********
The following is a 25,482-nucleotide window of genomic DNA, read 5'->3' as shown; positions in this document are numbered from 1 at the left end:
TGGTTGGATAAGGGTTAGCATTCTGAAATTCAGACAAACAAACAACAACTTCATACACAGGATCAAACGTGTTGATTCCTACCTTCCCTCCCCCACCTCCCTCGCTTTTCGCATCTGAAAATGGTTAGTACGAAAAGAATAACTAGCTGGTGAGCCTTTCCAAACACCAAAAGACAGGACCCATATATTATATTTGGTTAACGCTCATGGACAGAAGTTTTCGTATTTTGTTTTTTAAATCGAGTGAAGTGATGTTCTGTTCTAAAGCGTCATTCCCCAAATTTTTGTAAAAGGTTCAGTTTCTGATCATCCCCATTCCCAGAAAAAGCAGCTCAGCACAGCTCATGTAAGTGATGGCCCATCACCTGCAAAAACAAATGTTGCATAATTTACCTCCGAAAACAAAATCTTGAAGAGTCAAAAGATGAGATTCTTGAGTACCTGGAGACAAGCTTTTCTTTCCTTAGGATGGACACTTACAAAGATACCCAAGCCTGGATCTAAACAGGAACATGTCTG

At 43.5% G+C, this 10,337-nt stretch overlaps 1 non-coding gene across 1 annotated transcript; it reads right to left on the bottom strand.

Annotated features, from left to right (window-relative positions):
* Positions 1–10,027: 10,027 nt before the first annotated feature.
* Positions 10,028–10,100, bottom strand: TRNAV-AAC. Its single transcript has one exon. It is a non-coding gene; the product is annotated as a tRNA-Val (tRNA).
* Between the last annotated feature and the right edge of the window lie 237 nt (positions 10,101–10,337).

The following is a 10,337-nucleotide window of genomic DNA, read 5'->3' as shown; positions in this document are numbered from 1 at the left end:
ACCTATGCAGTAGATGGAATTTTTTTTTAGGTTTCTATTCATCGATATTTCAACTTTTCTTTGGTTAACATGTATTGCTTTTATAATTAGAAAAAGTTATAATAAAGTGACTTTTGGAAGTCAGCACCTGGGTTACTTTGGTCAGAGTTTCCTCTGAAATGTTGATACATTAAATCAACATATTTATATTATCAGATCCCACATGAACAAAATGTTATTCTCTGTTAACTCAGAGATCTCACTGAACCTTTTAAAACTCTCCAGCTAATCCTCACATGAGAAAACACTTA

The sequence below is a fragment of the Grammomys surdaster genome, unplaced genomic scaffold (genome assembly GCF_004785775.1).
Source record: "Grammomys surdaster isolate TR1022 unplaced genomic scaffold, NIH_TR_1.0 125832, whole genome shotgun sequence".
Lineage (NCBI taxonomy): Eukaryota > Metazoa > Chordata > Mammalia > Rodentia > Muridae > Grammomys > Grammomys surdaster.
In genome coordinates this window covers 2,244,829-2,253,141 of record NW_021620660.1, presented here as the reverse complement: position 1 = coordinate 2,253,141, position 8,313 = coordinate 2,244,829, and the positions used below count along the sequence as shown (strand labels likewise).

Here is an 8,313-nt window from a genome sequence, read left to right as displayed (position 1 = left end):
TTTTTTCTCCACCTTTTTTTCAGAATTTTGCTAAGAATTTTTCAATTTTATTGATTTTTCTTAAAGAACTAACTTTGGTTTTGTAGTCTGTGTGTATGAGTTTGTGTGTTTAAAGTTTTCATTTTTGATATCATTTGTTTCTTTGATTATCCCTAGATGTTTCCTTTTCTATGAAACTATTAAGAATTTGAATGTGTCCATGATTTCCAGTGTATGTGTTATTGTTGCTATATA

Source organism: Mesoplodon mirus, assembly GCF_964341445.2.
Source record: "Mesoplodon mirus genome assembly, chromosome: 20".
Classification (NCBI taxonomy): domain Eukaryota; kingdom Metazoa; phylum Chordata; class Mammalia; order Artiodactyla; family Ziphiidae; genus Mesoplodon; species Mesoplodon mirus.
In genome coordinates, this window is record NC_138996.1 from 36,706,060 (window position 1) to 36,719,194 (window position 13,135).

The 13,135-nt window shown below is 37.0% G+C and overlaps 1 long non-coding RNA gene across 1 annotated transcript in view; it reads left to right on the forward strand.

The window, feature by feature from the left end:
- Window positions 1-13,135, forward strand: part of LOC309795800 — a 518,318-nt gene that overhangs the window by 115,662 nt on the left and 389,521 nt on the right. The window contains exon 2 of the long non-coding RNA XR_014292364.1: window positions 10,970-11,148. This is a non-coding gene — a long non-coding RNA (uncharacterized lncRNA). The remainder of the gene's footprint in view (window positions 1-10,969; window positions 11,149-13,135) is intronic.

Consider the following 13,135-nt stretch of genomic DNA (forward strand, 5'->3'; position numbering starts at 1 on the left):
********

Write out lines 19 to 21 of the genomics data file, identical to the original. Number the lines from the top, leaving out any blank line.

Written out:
In genome coordinates, this window is record NC_138996.1 from 36,706,060 (window position 1) to 36,719,194 (window position 13,135).

The 13,135-nt window shown below is 37.0% G+C and overlaps 1 long non-coding RNA gene across 1 annotated transcript in view; it reads left to right on the forward strand.

The window, feature by feature from the left end: